Alison Flint, Director, Litigation & Agency Policy, The Wilderness Society
“The Tahoe’s decision violates decades of established laws and policies designed to ensure that decisions about where motorized recreation occurs on our shared public lands are subject to public input and environmental analysis. Motorized bicycles are not exempt from those requirements.”

Randy Rasmussen, Back Country Horsemen of America, WildernessAdvisor@bcha.org, 541-602-0713
Michael Reinemer, Wilderness Society, michael_reinemer@tws.org, 202-429-3949
Alison Flint, Director, Litigation & Agency Policy, The Wilderness Society, Alison_flint@tws.org, 303-802-1404
Sangye Ince-Johannsen, Western Environmental Law Center, sangyeij@westernlaw.org, 541-778-6626

21. October 2019 · Comments Off on 2019 Hours & Miles – Squaw Butte Chapter · Categories: BCHI /BCHA

2019 PRESIDENT Year End Report
2019 Volunteer Miles-Hours SummarySquaw Butte Hours and Miles Summary 2019-2014

07. October 2019 · Comments Off on 2020 Raffle Calendars Available · Categories: BCHI /BCHA


26. September 2019 · Comments Off on BCHA – Electric Bikes on Public Lands · Categories: BCHI /BCHA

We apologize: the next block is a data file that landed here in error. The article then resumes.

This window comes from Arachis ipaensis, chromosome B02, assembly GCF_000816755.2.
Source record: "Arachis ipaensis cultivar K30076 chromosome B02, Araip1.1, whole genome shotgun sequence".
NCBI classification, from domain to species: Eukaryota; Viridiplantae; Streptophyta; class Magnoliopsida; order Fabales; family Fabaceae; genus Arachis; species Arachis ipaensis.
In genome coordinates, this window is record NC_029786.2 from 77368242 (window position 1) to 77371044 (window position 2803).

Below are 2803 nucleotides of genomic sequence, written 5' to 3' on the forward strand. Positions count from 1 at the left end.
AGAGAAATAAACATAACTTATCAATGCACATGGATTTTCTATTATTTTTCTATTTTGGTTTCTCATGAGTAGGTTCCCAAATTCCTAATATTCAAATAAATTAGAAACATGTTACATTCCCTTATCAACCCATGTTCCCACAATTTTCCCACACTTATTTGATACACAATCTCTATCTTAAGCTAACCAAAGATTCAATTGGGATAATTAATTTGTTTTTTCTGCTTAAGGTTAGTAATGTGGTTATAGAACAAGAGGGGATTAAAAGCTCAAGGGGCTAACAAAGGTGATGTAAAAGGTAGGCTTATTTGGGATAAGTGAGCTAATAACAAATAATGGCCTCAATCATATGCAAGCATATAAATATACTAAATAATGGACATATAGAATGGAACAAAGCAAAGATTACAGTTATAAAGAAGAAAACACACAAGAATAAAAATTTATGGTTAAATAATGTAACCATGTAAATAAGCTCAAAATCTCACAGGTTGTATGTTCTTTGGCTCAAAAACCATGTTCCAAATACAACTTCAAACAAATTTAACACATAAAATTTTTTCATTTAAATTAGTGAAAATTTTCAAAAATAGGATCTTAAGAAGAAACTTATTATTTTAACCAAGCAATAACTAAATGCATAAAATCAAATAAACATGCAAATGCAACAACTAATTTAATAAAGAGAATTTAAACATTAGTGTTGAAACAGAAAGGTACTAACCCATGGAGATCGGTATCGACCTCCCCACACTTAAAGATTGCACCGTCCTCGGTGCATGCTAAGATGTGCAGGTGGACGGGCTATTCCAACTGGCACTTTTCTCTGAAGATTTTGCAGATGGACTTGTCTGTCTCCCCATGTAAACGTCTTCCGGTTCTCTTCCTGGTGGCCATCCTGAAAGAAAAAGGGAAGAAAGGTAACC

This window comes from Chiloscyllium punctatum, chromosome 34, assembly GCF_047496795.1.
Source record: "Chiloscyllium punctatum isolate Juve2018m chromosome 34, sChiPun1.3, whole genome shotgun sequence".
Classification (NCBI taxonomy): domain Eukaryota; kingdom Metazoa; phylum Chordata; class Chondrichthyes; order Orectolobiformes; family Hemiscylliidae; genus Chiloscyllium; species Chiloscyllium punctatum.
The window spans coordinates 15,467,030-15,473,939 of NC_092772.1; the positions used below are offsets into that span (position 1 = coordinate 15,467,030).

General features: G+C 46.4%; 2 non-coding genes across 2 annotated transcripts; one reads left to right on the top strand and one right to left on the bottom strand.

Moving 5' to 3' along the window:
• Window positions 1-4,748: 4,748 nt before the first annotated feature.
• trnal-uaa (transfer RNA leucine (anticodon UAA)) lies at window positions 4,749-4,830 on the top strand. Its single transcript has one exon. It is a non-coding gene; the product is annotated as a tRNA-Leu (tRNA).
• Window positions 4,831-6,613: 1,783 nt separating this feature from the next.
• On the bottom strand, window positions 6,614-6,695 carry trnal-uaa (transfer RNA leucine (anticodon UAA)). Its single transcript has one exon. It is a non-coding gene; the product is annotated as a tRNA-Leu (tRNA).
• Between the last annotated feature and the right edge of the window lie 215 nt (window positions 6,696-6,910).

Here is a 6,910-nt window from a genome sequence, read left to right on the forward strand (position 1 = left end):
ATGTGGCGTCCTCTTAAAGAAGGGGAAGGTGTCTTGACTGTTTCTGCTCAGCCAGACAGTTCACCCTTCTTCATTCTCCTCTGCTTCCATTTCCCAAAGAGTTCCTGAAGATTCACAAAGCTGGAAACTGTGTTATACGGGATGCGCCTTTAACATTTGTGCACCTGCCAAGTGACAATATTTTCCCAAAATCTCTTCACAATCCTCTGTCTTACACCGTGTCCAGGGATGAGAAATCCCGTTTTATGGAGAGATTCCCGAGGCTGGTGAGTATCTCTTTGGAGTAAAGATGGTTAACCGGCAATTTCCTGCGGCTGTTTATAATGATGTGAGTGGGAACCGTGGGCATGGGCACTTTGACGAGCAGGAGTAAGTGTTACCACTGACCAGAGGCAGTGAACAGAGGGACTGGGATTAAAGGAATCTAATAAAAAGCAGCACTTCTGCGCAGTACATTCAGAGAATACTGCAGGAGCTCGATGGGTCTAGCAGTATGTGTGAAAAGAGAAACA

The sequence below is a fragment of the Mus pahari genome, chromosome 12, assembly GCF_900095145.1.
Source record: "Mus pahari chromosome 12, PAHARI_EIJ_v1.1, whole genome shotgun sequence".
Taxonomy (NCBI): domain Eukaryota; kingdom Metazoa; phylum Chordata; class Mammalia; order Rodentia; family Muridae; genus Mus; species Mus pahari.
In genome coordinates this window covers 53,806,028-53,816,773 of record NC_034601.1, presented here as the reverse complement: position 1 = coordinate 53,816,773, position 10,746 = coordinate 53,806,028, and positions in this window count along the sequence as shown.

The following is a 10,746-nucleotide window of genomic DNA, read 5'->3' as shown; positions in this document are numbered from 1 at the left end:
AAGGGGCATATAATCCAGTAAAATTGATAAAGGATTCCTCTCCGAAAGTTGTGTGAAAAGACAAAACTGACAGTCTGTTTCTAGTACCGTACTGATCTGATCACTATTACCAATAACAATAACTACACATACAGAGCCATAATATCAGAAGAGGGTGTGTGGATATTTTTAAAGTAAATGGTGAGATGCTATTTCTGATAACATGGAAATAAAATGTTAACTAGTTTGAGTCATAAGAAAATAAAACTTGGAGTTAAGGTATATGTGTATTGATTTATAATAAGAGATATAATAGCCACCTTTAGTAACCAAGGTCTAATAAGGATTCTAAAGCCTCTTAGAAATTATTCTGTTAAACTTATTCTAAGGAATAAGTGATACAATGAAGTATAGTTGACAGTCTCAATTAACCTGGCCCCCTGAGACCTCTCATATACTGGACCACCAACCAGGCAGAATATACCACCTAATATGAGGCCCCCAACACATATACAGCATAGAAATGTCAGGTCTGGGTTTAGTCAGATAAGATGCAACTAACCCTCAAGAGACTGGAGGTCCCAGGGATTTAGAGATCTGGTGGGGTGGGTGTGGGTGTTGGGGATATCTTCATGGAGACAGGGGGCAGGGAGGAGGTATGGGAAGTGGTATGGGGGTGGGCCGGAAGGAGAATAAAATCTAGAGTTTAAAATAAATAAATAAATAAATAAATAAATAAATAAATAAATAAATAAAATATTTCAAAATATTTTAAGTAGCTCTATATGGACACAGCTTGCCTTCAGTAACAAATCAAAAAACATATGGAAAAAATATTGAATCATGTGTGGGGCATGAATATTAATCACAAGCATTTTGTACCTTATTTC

Electric Bikes Coming to Trails Near You?
BCHA has been diligently working the past two months on the rapidly-evolving issue of electric bike (e-Bike) use on federal public lands. Please see our two-page fact sheet that describes what BCHA and our partners are doing to prevent e-Bikes from being universally authorized on non-motorized trails within our national parks, national forests and BLM public lands.
As always, if you have concerns regarding this issue, I encourage you to share your concerns in writing with your local land managers and/or elected officials. Given that this issue is heating up, I ask that you please copy BCHA’s Director for Public Lands & Recreation on any such correspondence. His email is: WildernessAdvisor@bcha.org